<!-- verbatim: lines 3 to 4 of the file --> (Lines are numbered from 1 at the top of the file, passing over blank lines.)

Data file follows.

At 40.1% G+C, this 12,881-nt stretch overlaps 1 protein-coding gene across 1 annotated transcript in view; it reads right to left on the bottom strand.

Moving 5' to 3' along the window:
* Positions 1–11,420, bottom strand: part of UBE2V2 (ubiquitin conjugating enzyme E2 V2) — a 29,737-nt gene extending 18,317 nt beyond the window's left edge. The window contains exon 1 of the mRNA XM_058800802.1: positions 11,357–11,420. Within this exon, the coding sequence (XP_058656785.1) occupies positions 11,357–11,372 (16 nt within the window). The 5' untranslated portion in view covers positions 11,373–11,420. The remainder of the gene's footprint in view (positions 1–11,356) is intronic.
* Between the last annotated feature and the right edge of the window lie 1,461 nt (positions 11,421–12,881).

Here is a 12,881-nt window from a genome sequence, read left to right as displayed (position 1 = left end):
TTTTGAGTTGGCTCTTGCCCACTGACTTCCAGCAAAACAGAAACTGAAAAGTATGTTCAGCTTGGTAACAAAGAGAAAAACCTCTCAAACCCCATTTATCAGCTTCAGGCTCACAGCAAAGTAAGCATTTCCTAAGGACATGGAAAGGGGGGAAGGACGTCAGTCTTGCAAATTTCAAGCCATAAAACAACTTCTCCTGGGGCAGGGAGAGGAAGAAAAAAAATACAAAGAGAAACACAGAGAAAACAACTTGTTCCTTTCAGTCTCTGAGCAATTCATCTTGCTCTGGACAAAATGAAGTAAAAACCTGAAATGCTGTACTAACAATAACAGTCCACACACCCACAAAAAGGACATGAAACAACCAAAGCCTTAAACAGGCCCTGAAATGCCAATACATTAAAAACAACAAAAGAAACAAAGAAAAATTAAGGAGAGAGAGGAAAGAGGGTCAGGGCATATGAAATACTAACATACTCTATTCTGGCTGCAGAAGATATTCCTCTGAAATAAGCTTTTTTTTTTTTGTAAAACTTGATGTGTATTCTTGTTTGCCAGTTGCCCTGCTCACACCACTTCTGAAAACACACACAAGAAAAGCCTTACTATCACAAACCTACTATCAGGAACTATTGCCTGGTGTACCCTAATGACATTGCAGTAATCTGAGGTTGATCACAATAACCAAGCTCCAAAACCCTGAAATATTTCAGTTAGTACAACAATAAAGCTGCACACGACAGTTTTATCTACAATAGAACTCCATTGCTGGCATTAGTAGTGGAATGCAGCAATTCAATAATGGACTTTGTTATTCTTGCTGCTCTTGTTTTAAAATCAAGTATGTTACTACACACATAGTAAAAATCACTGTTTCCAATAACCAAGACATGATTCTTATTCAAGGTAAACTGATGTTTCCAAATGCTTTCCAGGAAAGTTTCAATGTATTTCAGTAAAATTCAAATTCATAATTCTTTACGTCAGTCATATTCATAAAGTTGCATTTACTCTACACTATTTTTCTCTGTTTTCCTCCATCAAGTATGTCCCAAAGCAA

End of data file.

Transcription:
* Positions 1–11,420, bottom strand: part of UBE2V2 (ubiquitin conjugating enzyme E2 V2) — a 29,737-nt gene extending 18,317 nt beyond the window's left edge. The window contains exon 1 of the mRNA XM_058800802.1: positions 11,357–11,420. Within this exon, the coding sequence (XP_058656785.1) occupies positions 11,357–11,372 (16 nt within the window). The 5' untranslated portion in view covers positions 11,373–11,420. The remainder of the gene's footprint in view (positions 1–11,356) is intronic.
* Between the last annotated feature and the right edge of the window lie 1,461 nt (positions 11,421–12,881).